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Archetypes July 17, 2010

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Ever since I was introduced to the 4 archetypes by Carolyn Myss – the saboteur, the victim, the prostitute, and the child – my level of awareness has gone from ordinary to superlative. Who knew we all had these shadowy reflections of our inner selves lurking just beneath the conscious mind?

Anyone who has taken a psychology class has read about and/or studied the great Pioneer of Transpersonal Psychology, Carl Jung. His premise was that there was a relationship between the conscious and the unconscious. He termed the word individuation to mean a process of self growth that linked the ego to the self. He said the ego was the conscious and the self was the center of the collective whole (the unconscious and the conscious). He conceptualized the idea that we were all born with inherited predispositions that caused us to act and behave in certain ways. These predispositions are what he defined as archetypes, which (if left understood) would yield somewhat of a negative undertone when (in actuality) they are neutral forces. It is our perception and labeling of good and bad that have given our archetypes an uninterested connotation.

Caryolyn Myss, one of my favorite mystic authors, is a medical intuitive and has been in the filed of energy medicine and human consciousness for over 20 years.  In her book, Sacred Contracts and Advanced Energy Anatomy, she goes in to the 4 survival archetypes in great detail in how these ancient universal patterns of behavior are deeply imbedded in to the collective unconscious. These archetypes are fundamental forces that exist beyond our conscious knowing. They show up in our thoughts and actions and are repetitive in nature. All 4 archetypes are present in each and every one of us and although they are universal in nature, some are more dominant than others depending upon our heritage and upbringing.

Getting to know these unconscious patterns and behaviors is to embody the soul. We all think, feel, and experience the world in different ways and when we experience life through an unconscious lens, we are living and reacting to life through fear and vulnerability, but if we allow yourselves to awaken and live life more consciously, we are able to live and experience life from a place of love.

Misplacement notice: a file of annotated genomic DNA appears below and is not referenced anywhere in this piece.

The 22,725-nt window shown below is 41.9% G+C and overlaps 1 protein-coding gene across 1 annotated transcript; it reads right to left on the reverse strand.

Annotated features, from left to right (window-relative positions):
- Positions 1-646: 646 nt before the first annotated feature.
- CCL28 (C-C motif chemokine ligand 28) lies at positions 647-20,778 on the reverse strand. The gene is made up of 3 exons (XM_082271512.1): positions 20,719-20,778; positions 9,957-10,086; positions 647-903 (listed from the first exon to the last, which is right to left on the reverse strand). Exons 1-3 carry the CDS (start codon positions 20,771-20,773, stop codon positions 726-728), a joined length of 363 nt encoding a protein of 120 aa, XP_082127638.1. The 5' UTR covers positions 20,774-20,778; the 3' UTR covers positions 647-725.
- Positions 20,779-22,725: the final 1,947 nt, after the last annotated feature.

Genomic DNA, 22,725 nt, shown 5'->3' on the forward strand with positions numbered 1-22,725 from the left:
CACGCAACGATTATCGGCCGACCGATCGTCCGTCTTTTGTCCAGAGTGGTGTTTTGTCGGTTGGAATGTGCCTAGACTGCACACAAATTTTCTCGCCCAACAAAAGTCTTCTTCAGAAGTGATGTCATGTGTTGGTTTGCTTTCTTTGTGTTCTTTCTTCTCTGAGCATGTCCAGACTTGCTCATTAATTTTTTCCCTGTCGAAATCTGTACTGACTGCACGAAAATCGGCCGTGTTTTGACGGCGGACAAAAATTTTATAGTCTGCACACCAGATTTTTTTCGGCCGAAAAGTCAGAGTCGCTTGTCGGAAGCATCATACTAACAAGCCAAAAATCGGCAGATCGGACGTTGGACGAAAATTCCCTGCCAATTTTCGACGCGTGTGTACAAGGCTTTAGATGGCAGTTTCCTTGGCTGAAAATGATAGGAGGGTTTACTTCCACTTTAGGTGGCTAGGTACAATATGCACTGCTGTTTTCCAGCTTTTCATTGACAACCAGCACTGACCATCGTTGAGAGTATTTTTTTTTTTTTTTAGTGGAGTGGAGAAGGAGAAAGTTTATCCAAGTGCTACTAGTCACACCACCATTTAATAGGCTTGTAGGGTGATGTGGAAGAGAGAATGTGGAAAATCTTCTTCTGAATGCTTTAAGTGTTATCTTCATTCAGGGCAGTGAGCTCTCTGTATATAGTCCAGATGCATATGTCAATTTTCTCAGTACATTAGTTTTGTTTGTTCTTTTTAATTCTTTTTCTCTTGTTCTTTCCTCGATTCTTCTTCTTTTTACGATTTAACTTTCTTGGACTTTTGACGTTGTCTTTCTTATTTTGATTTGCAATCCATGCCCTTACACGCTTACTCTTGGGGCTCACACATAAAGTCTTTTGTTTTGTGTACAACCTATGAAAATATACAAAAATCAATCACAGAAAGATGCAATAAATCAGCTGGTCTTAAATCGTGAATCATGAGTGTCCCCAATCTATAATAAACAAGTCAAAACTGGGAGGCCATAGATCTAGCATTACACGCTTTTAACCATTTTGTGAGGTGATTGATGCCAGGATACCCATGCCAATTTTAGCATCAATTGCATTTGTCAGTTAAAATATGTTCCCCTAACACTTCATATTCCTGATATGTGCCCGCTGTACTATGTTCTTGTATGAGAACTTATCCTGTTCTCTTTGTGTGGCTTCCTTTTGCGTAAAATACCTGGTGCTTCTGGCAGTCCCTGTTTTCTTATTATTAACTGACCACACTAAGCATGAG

I was intrigued by the notion that there could actually be psychological reasoning for the maddening unconscious behaviors that exist within all of us. Could these archetypes really open us up to a greater understanding of ourselves and the unconscious patterns we create in the psyche? As I began to understand each individual role, I slowly and painfully became aware of their energy. Before the idea of unconscious patterning, I simply lost myself in the shadow of these archetypes that took up residence in the unconscious mind.

I began to witness myself metamorphosing in to character and I could hear myself saying, “What are you doing? This isn’t you.” But it was me…the unconscious me…the wounded child me…the victim me…the prostitute me…the saboteur me. They were the me’s I hid behind in order to protect myself from being physically and/or emotionally hurt. It was safer to plunge in the vast expanse of illusion than to be confronted with the reality of life. When we’re ignorant we are safe and not responsible for the truth so we fall prey to the shadow side of our archetypes who play out the same story over and over again in an attempt to feel safe.

With awareness comes responsibility so I can no longer hide behind the shadow of these archetypes. I have to step out and be my authentic self. I have to have the courage to be who I truly am and the shadows help me do this. They surface to give us insight in to ourselves. They give us the tools and power to heal the burdensome past. They help us let go of the baggage we’ve been carrying around for years, but we have to get to know them and understand them and welcome them as our allies. If we don’t take the necessary step to understanding them and the roles they play, we will continue to remain stuck in the behaviors and patterns of the shackling past.

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